Next Article in Journal
Channel Planform Dynamics Monitoring and Channel Stability Assessment in Two Sediment-Rich Rivers in Taiwan
Next Article in Special Issue
Variability in the Water Footprint of Arable Crop Production across European Regions
Previous Article in Journal
Assessment of Optional Sediment Transport Functions via the Complex Watershed Simulation Model SWAT
Previous Article in Special Issue
Water Footprints and ‘Pozas’: Conversations about Practices and Knowledges of Water Efficiency
Article Menu
Issue 2 (February) cover image

Export Article

Open AccessArticle
Water 2017, 9(2), 83; doi:10.3390/w9020083

Water Savings of Crop Redistribution in the United States

1
Department of Environmental Sciences, University of Virginia, Charlottesville, VA 22904, USA
2
The Earth Institute, Columbia University, New York, NY 10025, USA
3
The Nature Conservancy, New York, NY 10001, USA
4
Department of Civil and Environmental Engineering, Politecnico di Milano, Milan I-20133, Italy
5
Department of Environmental Science, Policy, and Management, University of California, Berkeley, CA 94720, USA
*
Author to whom correspondence should be addressed.
Received: 25 October 2016 / Accepted: 22 December 2016 / Published: 30 January 2017
(This article belongs to the Special Issue Water Footprint Assessment)
View Full-Text   |   Download PDF [1672 KB, uploaded 13 February 2017]   |  

Abstract

Demographic growth, changes in diet, and reliance on first-generation biofuels are increasing the human demand for agricultural products, thereby enhancing the human pressure on global freshwater resources. Recent research on the food-water nexus has highlighted how some major agricultural regions of the world lack the water resources required to sustain current growth trends in crop production. To meet the increasing need for agricultural commodities with limited water resources, the water use efficiency of the agricultural sector must be improved. In this regard, recent work indicates that the often overlooked strategy of changing the crop distribution within presently cultivated areas offers promise. Here we investigate the extent to which water in the United States could be saved while improving yields simply by replacing the existing crops with more suitable ones. We propose crop replacement criteria that achieve this goal while preserving crop diversity, economic value, nitrogen fixation, and food protein production. We find that in the United States, these criteria would greatly improve calorie (+46%) and protein (+34%) production and economic value (+208%), with 5% water savings with respect to the present crop distribution. Interestingly, greater water savings could be achieved in water-stressed agricultural regions of the US such as California (56% water savings), and other western states. View Full-Text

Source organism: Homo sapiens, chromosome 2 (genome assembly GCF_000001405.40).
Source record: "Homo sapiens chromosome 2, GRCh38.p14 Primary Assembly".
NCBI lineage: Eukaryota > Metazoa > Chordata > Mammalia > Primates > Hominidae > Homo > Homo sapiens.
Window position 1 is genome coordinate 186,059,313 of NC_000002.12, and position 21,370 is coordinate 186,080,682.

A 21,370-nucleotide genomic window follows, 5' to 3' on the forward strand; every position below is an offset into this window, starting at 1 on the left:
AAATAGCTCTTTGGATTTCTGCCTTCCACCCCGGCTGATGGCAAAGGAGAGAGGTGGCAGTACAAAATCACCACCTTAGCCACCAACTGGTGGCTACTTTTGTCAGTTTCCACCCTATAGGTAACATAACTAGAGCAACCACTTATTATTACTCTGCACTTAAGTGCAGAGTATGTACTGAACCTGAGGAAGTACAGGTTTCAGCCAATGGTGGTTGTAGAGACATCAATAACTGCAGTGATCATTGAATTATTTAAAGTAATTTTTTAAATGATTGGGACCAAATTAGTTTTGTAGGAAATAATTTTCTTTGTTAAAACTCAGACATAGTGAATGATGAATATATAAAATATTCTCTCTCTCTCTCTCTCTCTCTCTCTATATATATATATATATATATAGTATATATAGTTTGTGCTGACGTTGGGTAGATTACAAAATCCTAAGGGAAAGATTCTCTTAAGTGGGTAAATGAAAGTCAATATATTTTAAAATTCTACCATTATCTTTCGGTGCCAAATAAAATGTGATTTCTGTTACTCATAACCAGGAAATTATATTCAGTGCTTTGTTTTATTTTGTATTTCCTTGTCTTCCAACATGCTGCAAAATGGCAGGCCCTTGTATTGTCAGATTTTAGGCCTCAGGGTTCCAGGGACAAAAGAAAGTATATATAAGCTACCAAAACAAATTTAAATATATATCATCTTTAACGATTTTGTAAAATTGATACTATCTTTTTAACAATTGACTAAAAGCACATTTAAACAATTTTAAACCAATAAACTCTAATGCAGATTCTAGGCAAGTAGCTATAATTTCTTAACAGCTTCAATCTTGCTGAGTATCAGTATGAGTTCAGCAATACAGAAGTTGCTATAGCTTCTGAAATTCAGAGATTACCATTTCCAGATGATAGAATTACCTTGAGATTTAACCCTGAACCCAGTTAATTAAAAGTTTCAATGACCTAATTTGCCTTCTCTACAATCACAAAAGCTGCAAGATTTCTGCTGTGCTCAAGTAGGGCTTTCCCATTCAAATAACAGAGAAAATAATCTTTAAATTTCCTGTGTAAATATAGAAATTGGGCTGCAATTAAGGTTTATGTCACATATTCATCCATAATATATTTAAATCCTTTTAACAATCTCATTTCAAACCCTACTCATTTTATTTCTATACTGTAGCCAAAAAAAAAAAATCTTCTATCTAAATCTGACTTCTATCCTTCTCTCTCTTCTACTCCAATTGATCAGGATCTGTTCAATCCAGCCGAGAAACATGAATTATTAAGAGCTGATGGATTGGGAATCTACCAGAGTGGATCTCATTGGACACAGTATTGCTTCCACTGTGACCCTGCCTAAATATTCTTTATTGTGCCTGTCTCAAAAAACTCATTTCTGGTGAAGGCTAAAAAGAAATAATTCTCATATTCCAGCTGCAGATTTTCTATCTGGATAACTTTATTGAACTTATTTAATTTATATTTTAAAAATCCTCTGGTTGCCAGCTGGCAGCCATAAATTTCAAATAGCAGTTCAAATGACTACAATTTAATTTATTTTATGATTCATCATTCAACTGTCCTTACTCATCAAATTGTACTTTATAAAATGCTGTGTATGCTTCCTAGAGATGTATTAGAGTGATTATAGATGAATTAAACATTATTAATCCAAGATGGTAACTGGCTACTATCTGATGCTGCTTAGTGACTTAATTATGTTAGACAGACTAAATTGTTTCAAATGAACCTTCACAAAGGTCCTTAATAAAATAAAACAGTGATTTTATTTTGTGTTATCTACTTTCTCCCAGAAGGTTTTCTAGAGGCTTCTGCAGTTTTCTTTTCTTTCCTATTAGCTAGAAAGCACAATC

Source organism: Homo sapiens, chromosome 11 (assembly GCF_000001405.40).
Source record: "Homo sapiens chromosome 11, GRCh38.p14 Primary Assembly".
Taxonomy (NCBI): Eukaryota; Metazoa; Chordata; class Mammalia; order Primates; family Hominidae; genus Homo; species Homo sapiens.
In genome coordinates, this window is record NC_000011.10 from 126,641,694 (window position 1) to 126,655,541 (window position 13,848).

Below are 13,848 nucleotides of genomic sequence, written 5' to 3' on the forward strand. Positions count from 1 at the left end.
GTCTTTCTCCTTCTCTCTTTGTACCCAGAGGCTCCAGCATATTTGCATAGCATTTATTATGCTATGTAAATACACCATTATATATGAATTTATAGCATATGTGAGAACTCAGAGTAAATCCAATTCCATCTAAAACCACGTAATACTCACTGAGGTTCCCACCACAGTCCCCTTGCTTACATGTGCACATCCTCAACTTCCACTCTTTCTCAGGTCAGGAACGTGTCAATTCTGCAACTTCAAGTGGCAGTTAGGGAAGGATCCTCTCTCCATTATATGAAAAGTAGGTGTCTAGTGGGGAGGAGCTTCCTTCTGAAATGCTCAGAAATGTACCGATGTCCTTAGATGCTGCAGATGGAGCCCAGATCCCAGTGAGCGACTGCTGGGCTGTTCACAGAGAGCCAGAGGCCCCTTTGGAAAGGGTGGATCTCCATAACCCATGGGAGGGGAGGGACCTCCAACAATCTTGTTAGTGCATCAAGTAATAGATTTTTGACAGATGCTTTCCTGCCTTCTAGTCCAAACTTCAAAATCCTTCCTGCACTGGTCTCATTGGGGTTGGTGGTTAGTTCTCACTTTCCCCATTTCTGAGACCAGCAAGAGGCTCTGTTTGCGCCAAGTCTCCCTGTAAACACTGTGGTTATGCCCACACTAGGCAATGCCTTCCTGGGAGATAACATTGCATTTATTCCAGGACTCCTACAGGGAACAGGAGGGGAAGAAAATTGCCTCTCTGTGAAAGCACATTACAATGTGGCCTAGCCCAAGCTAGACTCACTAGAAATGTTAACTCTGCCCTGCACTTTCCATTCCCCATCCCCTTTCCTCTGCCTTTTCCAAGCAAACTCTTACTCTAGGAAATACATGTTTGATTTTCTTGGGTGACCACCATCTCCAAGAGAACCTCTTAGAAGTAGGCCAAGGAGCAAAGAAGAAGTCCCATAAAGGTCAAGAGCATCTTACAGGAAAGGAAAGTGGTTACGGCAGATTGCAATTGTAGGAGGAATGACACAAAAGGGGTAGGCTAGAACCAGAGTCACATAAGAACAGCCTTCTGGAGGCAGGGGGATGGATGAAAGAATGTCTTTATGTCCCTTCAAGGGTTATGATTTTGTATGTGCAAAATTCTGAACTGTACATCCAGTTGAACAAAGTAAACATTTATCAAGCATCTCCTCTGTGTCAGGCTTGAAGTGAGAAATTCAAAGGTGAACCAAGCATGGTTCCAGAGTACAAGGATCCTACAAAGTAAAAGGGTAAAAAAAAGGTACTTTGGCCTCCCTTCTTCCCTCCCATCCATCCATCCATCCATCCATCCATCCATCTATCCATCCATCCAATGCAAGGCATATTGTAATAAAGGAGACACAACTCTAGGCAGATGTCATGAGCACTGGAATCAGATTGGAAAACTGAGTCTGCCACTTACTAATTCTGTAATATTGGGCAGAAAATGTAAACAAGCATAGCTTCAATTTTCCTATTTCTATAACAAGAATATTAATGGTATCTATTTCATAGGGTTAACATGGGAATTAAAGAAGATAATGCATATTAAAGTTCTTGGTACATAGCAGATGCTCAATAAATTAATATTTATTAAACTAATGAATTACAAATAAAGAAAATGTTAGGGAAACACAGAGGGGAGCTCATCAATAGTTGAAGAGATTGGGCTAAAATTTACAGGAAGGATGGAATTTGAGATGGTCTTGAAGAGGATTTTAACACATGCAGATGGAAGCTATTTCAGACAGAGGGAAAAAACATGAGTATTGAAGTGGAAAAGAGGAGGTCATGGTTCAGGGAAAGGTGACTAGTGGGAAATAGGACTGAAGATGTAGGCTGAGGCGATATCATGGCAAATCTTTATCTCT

Keywords: water footprint; water resources; agriculture; irrigation; nutrition; sustainability water footprint; water resources; agriculture; irrigation; nutrition; sustainability
Figures

Figure 1

This is an open access article distributed under the Creative Commons Attribution License which permits unrestricted use, distribution, and reproduction in any medium, provided the original work is properly cited. (CC BY 4.0).

Scifeed alert for new publications

Never miss any articles matching your research from any publisher
  • Get alerts for new papers matching your research
  • Find out the new papers from selected authors
  • Updated daily for 49'000+ journals and 6000+ publishers
  • Define your Scifeed now

SciFeed Share & Cite This Article

MDPI and ACS Style

Davis, K.F.; Seveso, A.; Rulli, M.C.; D’Odorico, P. Water Savings of Crop Redistribution in the United States. Water 2017, 9, 83.

Show more citation formats Show less citations formats

Note that from the first issue of 2016, MDPI journals use article numbers instead of page numbers. See further details here.

Related Articles

Article Metrics

Article Access Statistics

1

Comments

[Return to top]
Water EISSN 2073-4441 Published by MDPI AG, Basel, Switzerland RSS E-Mail Table of Contents Alert
Back to Top